As if winning Best Americana Band in Metro Pulse’s annual reader’s poll isn’t enough, the Black Lillies cap off a big month with the announcement that they’ll be making their debut at Nashville’s most prestigious music showcase next month with a performance at the Grand Ole Opry.
The Lillies have had support from WSM, the Nashville AM country-music station that originated the Opry in 1925, since 2009. The band has played live at the station, as well as at the Opry’s home at the Ryman Auditorium, and WSM has kept the Lillies’ 2009 album Whiskey Angel and this year’s 100 Miles of Wreckage in steady rotation. But actually getting a spot on the Opry roster took some maneuvering from the band’s manager, Chyna Brackeen, owner of the local music management and promotion company Attack Monkey Productions.
Brackeen says she first made contact with the show’s booking department in early April after a WSM in-studio performance. Brackeen found the Opry booking rep receptive, but says she had to wait while the rep convinced her superiors that the Lillies were worth taking a chance on. Then 100 Miles of Wreckage, released in January, rose to the 11th spot on the Americana Music Association’s radio chart, and Brackeen snagged David McClister, a noted Nashville photographer and video director, to shoot a video for the band’s song “Two Hearts Down.”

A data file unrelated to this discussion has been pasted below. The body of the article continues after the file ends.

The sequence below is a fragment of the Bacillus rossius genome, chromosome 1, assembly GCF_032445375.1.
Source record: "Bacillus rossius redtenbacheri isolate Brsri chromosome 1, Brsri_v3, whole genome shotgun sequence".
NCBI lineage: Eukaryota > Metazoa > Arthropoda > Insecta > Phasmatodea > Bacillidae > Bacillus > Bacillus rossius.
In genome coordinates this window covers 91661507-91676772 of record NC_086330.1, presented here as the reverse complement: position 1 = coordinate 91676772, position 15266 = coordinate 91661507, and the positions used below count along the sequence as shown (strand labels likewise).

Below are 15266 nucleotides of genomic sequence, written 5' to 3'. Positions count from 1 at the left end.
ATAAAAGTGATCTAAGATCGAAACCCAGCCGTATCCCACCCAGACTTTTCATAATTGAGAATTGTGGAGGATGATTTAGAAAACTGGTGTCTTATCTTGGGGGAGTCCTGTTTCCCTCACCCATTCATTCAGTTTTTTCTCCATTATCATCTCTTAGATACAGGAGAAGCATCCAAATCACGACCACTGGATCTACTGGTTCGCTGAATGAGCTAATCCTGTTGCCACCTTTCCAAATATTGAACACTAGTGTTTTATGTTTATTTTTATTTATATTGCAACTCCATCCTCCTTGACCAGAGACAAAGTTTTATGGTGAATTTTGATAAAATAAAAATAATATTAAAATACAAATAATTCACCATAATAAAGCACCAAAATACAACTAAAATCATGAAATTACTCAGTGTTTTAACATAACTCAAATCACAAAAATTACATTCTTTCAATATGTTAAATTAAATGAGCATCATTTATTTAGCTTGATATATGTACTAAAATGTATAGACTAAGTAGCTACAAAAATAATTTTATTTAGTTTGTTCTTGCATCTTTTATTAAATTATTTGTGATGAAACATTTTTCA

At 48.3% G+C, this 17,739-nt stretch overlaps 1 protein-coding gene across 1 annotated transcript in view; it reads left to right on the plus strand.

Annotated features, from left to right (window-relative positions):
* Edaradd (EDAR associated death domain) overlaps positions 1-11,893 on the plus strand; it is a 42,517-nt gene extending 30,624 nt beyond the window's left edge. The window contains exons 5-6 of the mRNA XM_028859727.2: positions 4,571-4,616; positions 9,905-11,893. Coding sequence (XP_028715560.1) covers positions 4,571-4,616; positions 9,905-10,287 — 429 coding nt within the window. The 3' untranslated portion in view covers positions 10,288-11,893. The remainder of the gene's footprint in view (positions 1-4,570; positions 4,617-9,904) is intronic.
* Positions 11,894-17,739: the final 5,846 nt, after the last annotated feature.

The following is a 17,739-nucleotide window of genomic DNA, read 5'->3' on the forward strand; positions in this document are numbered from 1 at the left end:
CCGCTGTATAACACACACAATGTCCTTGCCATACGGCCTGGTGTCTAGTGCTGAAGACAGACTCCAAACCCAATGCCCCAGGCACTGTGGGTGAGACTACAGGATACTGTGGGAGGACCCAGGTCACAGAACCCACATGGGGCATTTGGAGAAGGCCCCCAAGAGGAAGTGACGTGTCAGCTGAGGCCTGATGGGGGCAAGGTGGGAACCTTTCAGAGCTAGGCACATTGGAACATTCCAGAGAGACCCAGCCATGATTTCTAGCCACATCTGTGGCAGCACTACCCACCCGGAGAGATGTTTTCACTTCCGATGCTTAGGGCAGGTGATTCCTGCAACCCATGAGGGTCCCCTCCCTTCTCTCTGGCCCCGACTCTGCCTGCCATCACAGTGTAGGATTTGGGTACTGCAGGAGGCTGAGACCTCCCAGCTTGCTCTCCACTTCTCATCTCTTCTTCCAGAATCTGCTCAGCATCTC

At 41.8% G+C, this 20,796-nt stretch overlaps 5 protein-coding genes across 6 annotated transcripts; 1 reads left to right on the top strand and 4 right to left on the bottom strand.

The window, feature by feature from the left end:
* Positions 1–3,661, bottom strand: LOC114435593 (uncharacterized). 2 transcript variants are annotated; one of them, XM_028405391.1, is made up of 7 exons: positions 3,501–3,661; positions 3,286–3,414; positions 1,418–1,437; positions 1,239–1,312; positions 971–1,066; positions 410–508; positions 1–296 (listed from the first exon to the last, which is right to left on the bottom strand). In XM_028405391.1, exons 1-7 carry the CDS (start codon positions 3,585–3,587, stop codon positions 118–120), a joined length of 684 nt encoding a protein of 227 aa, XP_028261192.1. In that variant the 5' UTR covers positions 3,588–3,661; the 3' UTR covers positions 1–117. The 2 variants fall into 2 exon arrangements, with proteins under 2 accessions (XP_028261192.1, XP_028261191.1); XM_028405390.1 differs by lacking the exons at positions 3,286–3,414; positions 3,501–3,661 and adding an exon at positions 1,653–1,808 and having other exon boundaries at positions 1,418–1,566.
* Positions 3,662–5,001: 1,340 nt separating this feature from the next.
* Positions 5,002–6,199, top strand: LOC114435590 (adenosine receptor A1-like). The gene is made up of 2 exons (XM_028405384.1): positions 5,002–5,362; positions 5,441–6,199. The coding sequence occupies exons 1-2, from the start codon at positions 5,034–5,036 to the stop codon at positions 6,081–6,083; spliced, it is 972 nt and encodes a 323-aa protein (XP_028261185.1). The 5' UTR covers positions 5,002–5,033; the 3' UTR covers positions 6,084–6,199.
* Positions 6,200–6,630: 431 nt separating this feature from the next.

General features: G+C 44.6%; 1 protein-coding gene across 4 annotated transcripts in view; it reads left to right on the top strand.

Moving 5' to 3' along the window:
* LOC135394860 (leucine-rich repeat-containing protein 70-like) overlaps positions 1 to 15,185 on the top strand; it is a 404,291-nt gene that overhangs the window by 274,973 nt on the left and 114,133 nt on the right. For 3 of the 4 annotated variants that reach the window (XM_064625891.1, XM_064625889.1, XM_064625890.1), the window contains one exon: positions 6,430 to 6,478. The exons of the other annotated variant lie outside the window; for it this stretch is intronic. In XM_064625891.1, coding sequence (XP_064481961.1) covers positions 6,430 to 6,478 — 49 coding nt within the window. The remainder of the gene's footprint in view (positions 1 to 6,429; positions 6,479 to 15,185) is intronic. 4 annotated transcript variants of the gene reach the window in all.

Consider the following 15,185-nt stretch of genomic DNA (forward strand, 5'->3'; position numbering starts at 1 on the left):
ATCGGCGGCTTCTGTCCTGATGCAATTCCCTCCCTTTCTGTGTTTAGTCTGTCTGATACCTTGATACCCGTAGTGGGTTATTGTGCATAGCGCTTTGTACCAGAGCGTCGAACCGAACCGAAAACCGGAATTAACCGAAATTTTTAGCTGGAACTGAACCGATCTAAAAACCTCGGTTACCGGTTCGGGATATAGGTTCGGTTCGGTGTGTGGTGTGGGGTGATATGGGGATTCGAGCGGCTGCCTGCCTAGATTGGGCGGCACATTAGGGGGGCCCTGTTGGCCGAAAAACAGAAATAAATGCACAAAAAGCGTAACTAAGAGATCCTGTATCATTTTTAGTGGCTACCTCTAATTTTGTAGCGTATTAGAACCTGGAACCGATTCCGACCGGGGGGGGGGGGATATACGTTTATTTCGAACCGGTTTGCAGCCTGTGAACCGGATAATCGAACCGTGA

Within just a few days of that news, Brackeen and the band were offered a spot on the show. The band is set to play the Opry’s regular Friday night showcase along with Kellie Pickler and Ricky Skaggs on June 17. For ticket information, visit opry.com. The Lillies join an all-star list of East Tennessee performers who have played at the Opry: Dolly Parton, Roy Acuff, Chet Atkins, and Kenny Chesney.
“There aren’t many Americana acts or independent acts who’ve played the Opry—one notable Americana group that played recently is the Carolina Chocolate Drops, for example—so it’s a big deal to be something other than a traditional country act from the Nashville industry machine and to be getting this sort of recognition,” Brackeen says. “And for the band, there’s the whole emotional component of being able to play on that circle of wood where so many incredible acts have performed, people who were the heart and soul of classic country music—that’s definitely a big element.”